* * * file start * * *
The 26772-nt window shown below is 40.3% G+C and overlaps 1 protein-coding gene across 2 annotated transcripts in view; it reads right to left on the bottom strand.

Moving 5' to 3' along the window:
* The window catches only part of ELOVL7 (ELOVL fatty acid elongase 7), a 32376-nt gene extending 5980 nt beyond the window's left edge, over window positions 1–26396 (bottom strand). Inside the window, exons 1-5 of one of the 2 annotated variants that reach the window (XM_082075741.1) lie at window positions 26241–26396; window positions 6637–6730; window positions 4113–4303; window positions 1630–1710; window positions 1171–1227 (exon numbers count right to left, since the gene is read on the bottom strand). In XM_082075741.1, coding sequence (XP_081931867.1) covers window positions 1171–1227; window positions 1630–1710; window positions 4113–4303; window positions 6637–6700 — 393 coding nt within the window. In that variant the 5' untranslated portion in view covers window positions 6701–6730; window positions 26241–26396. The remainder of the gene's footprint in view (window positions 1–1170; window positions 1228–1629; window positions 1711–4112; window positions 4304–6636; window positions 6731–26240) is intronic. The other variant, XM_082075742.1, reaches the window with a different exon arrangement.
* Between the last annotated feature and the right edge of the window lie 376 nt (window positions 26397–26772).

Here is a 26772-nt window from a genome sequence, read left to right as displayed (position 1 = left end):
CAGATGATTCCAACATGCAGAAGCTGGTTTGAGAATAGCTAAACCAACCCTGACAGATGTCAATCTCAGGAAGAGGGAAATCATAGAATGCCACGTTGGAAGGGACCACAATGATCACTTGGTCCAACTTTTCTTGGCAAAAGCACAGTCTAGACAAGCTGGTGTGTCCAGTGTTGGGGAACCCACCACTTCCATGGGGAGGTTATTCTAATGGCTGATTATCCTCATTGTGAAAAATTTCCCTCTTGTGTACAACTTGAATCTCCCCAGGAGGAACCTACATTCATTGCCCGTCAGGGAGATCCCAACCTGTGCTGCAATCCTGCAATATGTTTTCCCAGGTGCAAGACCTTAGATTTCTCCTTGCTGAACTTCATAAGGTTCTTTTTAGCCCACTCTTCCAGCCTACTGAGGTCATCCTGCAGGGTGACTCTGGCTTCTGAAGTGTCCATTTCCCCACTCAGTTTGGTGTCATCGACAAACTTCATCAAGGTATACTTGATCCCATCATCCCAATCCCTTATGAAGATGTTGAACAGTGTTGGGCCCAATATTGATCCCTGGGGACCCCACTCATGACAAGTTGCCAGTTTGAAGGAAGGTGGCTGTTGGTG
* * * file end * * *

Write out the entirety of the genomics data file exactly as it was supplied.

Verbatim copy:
The 26772-nt window shown below is 40.3% G+C and overlaps 1 protein-coding gene across 2 annotated transcripts in view; it reads right to left on the bottom strand.

Moving 5' to 3' along the window:
* The window catches only part of ELOVL7 (ELOVL fatty acid elongase 7), a 32376-nt gene extending 5980 nt beyond the window's left edge, over window positions 1–26396 (bottom strand). Inside the window, exons 1-5 of one of the 2 annotated variants that reach the window (XM_082075741.1) lie at window positions 26241–26396; window positions 6637–6730; window positions 4113–4303; window positions 1630–1710; window positions 1171–1227 (exon numbers count right to left, since the gene is read on the bottom strand). In XM_082075741.1, coding sequence (XP_081931867.1) covers window positions 1171–1227; window positions 1630–1710; window positions 4113–4303; window positions 6637–6700 — 393 coding nt within the window. In that variant the 5' untranslated portion in view covers window positions 6701–6730; window positions 26241–26396. The remainder of the gene's footprint in view (window positions 1–1170; window positions 1228–1629; window positions 1711–4112; window positions 4304–6636; window positions 6731–26240) is intronic. The other variant, XM_082075742.1, reaches the window with a different exon arrangement.
* Between the last annotated feature and the right edge of the window lie 376 nt (window positions 26397–26772).

Here is a 26772-nt window from a genome sequence, read left to right as displayed (position 1 = left end):
CAGATGATTCCAACATGCAGAAGCTGGTTTGAGAATAGCTAAACCAACCCTGACAGATGTCAATCTCAGGAAGAGGGAAATCATAGAATGCCACGTTGGAAGGGACCACAATGATCACTTGGTCCAACTTTTCTTGGCAAAAGCACAGTCTAGACAAGCTGGTGTGTCCAGTGTTGGGGAACCCACCACTTCCATGGGGAGGTTATTCTAATGGCTGATTATCCTCATTGTGAAAAATTTCCCTCTTGTGTACAACTTGAATCTCCCCAGGAGGAACCTACATTCATTGCCCGTCAGGGAGATCCCAACCTGTGCTGCAATCCTGCAATATGTTTTCCCAGGTGCAAGACCTTAGATTTCTCCTTGCTGAACTTCATAAGGTTCTTTTTAGCCCACTCTTCCAGCCTACTGAGGTCATCCTGCAGGGTGACTCTGGCTTCTGAAGTGTCCATTTCCCCACTCAGTTTGGTGTCATCGACAAACTTCATCAAGGTATACTTGATCCCATCATCCCAATCCCTTATGAAGATGTTGAACAGTGTTGGGCCCAATATTGATCCCTGGGGACCCCACTCATGACAAGTTGCCAGTTTGAAGGAAGGTGGCTGTTGGTG